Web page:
Tooth pain can have far-reaching effects on your daily life. With a toothache, just getting through your day might be a challenge all on its own. Eating, working, even talking… all of these activities are hindered by a problem toothache.
However, knowing the kind of tooth pain you are dealing with can be half the battle. Most problems with tooth pain can be broken down into the following categories:
Sensitivity to Cold
Have you ever taken a quick drink of cold water and felt a lightning bolt run through your jaw?
One of the most common forms of tooth pain, sensitivity to cold is a sharp pain in the tooth. It’s often short, fast, and intense. Generally, this means there is a bit of irritation on the tooth’s nerve. This can happen for a few different reasons.
- You may have a cracked tooth. When the enamel on your tooth is broken, your nerve is no longer protected. This can also cause pain when chewing your food as well. In most cases, having a simple crown installed is your best option.
- You could be dealing with tooth decay. Again, as the tooth decays, that protective layer of enamel is affected. When cold water and air flood into the nerve, you’ll suffer incredible discomfort. As long as the decay is minor, a filling can help.
- Your teeth may be worn down. The enamel has not rotted away, but you’ve either brushed your teeth too hard, or you grind your teeth. In either case, that enamel is gone again, and the cold air and water are able to access and irritate the nerve. If minor, you can address this issue with a desensitising toothpaste from your dentist. If it’s a serious issue, fillings or crowns might be ordered.
Cold isn’t the only temperature that can be affected by tooth sensitivity, however.
NOTE: Always use language like “you might be experiencing” the goal here is to give them just enough information to make them want to see a pro. When you write that they do have something or that it is something it tends to “answer” the question too hard in their brains and they don’t take the action we want (click to call or email for more info) Also, when you make a suggestion for the “fix” try to frame it as simple/easy. You’ll also want to mention how dental techniques have evolved and are often times totally pain free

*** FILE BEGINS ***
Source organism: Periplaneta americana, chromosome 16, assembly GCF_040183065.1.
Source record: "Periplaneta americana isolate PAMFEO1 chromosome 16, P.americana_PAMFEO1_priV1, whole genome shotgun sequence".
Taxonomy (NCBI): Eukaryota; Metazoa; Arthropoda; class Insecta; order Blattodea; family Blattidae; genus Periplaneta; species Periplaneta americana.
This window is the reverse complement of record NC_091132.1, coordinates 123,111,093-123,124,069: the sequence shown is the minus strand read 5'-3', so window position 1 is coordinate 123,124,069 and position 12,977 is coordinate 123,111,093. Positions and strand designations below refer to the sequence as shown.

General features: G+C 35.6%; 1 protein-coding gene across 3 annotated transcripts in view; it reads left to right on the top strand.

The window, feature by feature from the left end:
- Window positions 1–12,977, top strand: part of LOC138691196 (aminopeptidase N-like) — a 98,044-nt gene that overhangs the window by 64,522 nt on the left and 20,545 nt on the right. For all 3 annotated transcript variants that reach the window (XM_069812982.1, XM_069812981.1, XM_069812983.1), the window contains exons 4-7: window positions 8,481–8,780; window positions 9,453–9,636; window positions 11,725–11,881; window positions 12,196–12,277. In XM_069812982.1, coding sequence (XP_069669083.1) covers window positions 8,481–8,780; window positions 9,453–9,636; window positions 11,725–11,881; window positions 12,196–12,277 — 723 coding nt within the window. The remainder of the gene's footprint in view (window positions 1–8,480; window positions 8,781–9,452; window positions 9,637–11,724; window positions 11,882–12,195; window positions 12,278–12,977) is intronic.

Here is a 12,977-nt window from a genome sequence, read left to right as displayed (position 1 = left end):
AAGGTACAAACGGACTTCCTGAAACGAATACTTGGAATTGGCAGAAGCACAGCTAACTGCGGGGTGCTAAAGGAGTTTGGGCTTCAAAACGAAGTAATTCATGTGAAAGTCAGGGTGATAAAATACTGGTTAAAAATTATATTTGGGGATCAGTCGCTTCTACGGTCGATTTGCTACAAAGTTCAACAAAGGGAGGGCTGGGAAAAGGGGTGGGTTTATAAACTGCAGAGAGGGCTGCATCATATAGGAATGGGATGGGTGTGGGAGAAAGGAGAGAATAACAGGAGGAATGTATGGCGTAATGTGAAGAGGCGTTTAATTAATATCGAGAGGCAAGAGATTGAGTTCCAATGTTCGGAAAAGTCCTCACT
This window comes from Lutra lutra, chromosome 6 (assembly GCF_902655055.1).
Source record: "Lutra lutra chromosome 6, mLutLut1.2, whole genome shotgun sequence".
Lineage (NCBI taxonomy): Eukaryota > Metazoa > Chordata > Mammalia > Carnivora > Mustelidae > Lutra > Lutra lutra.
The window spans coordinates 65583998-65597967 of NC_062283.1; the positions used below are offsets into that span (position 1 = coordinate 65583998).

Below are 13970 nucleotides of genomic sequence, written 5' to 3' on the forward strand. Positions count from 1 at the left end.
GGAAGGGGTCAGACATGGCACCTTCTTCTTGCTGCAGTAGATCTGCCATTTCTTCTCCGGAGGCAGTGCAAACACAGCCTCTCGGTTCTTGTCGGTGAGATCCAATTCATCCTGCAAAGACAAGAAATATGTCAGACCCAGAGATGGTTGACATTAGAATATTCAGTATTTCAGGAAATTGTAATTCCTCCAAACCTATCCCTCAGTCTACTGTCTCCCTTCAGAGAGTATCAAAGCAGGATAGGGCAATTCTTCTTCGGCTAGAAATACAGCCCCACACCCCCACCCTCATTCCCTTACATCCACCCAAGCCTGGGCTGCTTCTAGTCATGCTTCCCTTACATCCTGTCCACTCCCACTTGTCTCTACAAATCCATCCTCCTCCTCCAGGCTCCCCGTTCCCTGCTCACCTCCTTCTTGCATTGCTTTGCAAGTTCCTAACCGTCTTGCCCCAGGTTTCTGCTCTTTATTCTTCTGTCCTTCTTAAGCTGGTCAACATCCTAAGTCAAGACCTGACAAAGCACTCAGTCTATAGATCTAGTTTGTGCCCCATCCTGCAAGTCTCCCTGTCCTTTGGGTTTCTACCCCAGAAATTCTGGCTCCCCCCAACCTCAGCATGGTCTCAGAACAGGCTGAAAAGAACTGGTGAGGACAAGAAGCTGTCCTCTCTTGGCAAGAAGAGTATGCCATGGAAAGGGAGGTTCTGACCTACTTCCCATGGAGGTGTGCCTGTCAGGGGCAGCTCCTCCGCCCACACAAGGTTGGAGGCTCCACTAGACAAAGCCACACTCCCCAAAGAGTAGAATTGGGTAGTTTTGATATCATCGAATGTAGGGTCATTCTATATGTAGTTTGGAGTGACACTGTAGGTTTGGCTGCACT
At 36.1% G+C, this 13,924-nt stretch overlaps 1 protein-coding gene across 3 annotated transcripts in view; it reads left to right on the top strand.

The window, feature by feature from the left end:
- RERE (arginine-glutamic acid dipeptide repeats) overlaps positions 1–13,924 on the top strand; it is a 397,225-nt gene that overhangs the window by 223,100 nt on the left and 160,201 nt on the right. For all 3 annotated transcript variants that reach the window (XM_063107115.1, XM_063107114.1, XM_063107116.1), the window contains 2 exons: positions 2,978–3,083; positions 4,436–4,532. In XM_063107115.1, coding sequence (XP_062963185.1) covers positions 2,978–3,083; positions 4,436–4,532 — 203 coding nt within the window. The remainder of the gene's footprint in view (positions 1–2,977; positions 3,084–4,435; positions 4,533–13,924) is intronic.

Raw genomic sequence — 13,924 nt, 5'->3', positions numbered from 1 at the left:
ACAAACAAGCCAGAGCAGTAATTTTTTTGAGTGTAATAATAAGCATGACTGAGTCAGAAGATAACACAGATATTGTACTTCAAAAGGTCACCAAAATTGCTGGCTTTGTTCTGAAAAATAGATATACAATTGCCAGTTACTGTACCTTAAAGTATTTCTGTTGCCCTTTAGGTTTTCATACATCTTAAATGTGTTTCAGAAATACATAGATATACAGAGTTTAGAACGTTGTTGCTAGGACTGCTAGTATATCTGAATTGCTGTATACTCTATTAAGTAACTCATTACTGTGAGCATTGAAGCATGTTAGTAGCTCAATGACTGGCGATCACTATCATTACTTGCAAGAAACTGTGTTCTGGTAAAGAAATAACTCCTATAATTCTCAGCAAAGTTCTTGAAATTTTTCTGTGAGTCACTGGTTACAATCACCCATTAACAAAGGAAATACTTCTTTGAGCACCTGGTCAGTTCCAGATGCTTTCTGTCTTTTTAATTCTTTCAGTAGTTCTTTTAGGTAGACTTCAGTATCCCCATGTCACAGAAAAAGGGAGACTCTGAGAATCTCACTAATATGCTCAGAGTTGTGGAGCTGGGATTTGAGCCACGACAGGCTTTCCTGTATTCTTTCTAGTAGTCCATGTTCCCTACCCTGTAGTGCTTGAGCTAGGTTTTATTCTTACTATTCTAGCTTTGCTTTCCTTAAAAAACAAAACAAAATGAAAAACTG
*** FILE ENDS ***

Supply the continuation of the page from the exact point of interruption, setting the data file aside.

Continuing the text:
Sensitivity to Hot
A quick sip of morning coffee wakes you up in more ways than one. A jolt of pain coming from a tooth shocks you awake when you’re dealing with a hot sensitivity. And unlike the tooth pain from cold, a hot sensitivity might linger for a little bit.
This is a sign that bacteria has gotten into your tooth and is affecting the nerve. Because the nerve is irritated so strongly by the bacteria, your best course of action will be a root canal or an extraction.
In this situation, it’s best to catch it early. The sooner you can catch an irritated nerve, the less invasive – and less costly – the treatment will be. This is why it is so important to have regular dental checkups.
Finally, your tooth pain might not be so sudden at all…
The Aching Tooth Pain
When most people talk about “having a toothache”, they’re usually talking about this dull ache. It’s not as intense as the sensitivities to hot and cold, but the pain is near-constant.
There are a host of reasons why you might have a dull toothache, but most often, it’s because of the bone that is supporting your teeth. If an infection has moved through the nerve canal and is now building pressure on the bone (which is most common), then that pain you might be feeling is only going to get worse.
Much like the sensitivity to hot, this will usually require a root canal or an extraction.
There are other reasons why this can happen: gum disease, grinding of the teeth, and trauma are all common causes of a toothache.
In any situation, your best course of action is to be seen by a dentist. With a proper examination, the exact cause of your tooth pain can be diagnosed and a plan of action can be put in place.
Not only that, but most of these tooth issues are preventable, so regular check-ups will help you catch these problems early – or hopefully, avoid them altogether.
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